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Basis Hit Hard, Driving Corn Prices to $2.50/bu. in Corn Belt Fringe

August 13, 2014
By: Ed Clark, Top Producer Business and Issues Editor
train track rail
  

Producers on the northwestern fringe of the Corn Belt are feeling the squeeze as transportation bottlenecks cause basis to widen.

As mid-August approached, the unthinkable was happening to corn prices. For producers on the northwestern fringe of the Corn Belt, local corn quotes were as low as $2.50/bu. for fall delivery, not much better than that for old crop. Tumbling futures prices since late spring were a major reason, but basis was also weighing down corn bids. The spread between futures and local prices has widened to more than $1/bu. in isolated cases, with average basis in this part of corn country the widest since 2008.

"From the 2012 to the 2013 crop, we had an under-supplied, high-demand corn market; now the market is over-supplied and that’s reflected in basis," says John Melius, farm market consultant for Hurley and Associates in Brookings, S.D.

While basis has widened considerably for new-crop corn regardless of location, the spread from region to region is huge. This could result in major crop acreage shifts come spring 2015 in the outer reaches of the Corn Belt, Melius says. Current basis bids for Valley City, N.D., are 80 cents and 85 for new crop; 80 current and 87 cents new crop for Aberdeen, S.D.; Kelly, Iowa, 21 cents current basis bids/46 cents new crop; and Champaign, Ill., 0.01 cents old crop/27 cents new crop.

At the extreme, however, some producers have seen basis as wide as $1 to $1.25 under corn futures prices, says Nate Franzen, agribusiness division president of First Dakota National Bank in Yankton, S.D. The math doesn't lie: as much as $1/bu. separates what producers in Illinois and some in North Dakota and South Dakota have received.

Key causes of wide basis in North Dakota, South Dakota and northwestern Minnesota are transportation bottlenecks. The No. 1 culprit is the railcar shortage that has hammered basis since winter.

In comparing basis this winter and spring to the benchmark year of 2009/10, corn, soybean and spring wheat basis widened from about 40 cents to 80 cents, costing state farmers an estimated $66.6 million for January and April alone, says Frayne Olson, ag economist from North Dakota State University. "The potential exists for additional losses unless the situation improves."

Many factors are responsible, but one of the biggest is oil industry demand for rail cars in North Dakota’s Bakken oil fields, which has left fewer rail cars available for agriculture. This issue has hiked basis and the problem could take four to five years to be resolved, Melius says. He quickly adds, however, that "rail companies are incentivized to invest in infrastructure—more track, engines, rail cars and personnel—to resolve the rail car shortage." Already, they have invested several billion dollars.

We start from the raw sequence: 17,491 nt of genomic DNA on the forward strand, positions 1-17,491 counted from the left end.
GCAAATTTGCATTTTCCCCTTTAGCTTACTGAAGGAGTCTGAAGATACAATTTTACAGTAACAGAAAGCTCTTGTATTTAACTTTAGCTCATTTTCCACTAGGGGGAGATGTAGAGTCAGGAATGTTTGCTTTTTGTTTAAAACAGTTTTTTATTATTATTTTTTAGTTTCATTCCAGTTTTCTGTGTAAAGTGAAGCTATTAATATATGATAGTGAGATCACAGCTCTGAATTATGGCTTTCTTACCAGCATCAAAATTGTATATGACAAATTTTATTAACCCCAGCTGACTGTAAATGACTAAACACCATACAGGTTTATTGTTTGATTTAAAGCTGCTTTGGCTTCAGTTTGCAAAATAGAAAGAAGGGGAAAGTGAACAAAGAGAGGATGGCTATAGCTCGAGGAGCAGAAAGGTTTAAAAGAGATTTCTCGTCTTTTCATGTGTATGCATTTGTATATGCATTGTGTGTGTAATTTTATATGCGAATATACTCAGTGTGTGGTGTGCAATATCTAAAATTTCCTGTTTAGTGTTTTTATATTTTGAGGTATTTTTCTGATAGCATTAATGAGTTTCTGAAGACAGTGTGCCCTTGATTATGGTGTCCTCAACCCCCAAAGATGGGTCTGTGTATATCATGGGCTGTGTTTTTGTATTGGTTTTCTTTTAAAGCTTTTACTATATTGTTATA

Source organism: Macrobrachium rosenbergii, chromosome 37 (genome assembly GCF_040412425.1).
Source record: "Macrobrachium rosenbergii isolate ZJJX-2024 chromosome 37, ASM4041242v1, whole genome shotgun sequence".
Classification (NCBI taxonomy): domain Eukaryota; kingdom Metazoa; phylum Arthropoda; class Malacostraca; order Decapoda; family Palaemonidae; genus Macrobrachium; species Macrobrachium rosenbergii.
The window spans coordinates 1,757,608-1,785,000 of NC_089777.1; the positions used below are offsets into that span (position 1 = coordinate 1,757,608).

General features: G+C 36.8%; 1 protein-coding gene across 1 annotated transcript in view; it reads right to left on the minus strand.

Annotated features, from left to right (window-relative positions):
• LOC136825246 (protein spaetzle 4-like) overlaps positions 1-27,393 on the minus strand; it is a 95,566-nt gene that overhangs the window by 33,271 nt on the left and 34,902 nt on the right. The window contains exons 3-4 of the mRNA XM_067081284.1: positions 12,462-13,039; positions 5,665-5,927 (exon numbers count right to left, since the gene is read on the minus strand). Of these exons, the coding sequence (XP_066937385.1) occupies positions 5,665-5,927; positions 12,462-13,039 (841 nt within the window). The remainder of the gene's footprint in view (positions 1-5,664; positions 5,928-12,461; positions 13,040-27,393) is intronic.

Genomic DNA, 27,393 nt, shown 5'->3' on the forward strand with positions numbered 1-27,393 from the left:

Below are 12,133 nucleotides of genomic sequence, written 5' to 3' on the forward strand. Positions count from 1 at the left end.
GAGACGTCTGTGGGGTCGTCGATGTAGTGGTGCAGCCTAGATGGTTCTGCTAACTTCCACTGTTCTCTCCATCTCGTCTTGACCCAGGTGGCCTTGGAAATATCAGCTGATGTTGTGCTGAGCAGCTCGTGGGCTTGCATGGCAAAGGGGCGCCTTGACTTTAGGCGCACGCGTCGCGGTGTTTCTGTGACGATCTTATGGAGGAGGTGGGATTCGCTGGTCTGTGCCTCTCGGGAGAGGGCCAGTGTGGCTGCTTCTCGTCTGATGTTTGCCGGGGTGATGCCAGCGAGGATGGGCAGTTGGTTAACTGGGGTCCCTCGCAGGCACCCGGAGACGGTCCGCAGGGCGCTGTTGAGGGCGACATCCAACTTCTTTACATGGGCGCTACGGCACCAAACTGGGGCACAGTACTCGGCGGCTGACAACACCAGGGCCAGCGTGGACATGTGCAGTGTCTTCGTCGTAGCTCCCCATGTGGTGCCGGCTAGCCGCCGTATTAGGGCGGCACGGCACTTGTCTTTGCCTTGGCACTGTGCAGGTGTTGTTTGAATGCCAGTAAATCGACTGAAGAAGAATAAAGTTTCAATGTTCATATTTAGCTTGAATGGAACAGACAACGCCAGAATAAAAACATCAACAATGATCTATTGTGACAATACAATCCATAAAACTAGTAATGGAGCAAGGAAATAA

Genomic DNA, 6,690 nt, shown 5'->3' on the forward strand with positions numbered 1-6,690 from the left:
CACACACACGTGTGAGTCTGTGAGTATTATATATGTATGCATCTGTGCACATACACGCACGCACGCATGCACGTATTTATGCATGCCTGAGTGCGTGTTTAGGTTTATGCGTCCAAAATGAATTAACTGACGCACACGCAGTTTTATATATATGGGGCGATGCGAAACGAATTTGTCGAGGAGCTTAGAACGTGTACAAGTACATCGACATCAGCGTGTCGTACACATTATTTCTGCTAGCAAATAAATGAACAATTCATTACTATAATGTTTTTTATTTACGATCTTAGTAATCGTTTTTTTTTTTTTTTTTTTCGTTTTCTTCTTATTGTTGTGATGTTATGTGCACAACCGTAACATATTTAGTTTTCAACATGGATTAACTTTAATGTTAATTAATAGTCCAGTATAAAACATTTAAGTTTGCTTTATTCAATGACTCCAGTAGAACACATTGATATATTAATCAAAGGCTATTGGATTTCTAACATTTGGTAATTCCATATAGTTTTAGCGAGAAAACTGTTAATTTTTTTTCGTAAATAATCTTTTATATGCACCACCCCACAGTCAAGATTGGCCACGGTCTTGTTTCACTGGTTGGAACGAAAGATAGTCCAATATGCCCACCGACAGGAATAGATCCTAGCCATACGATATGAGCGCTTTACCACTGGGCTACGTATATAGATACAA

The problem may get worse before it gets better because of this year’s harvest. "Bins will be busting in the fall," Melius says. "We don't have storage capacity for all of it." In places, he expects corn will be stored on the ground. In addition, faced with $2.50 corn—about $2/bu. below cost of production—some producers may not harvest corn for several months, choosing to let it dry down in fields to avoid spending tight cash on propane, Melius says.

Looking to next spring, wide basis in parts of North Dakota, South Dakota and northwestern Minnesota could have a huge impact on what producers plant. "Corn acres will be down," Melius predicts. He sees a significant shift to soybeans and even a reversal back to more historically significant small grains.

Olson says that unlike many states, farmers in North Dakota have upwards of 10 crops they can plant based on profitability, and present economics favor a corn acreage pullback. This has national repercussions because the major growth in corn acreage over the past decade has not been in places like Iowa and Illinois, but more transitional areas.

Comparing 2003 and 2013, U.S. corn acreage was up 21%, but North Dakota corn acreage was up a whopping 166%; South Dakota, up 41%; Kansas, 48%; and looking south, Texas, up 26% despite multiple years of drought. However, Iowa corn acreage, the highest of any state, was up a modest 9.7% comparing the two years, less than half of the U.S. increase, with Illinois up 7%. Of the 16.6 million U.S. corn acreage pop over the decade, North Dakota alone was responsible for 14.5% of it, or an additional 2.4 million acres. Iowa increased by 1.2 million, exactly half the increase of North Dakota in actual acres.

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RELATED TOPICS: Corn, Marketing, Infrastructure

 
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cornman - Scott City, KS
www.afairmarketprice.com
10:20 PM Aug 14th
 



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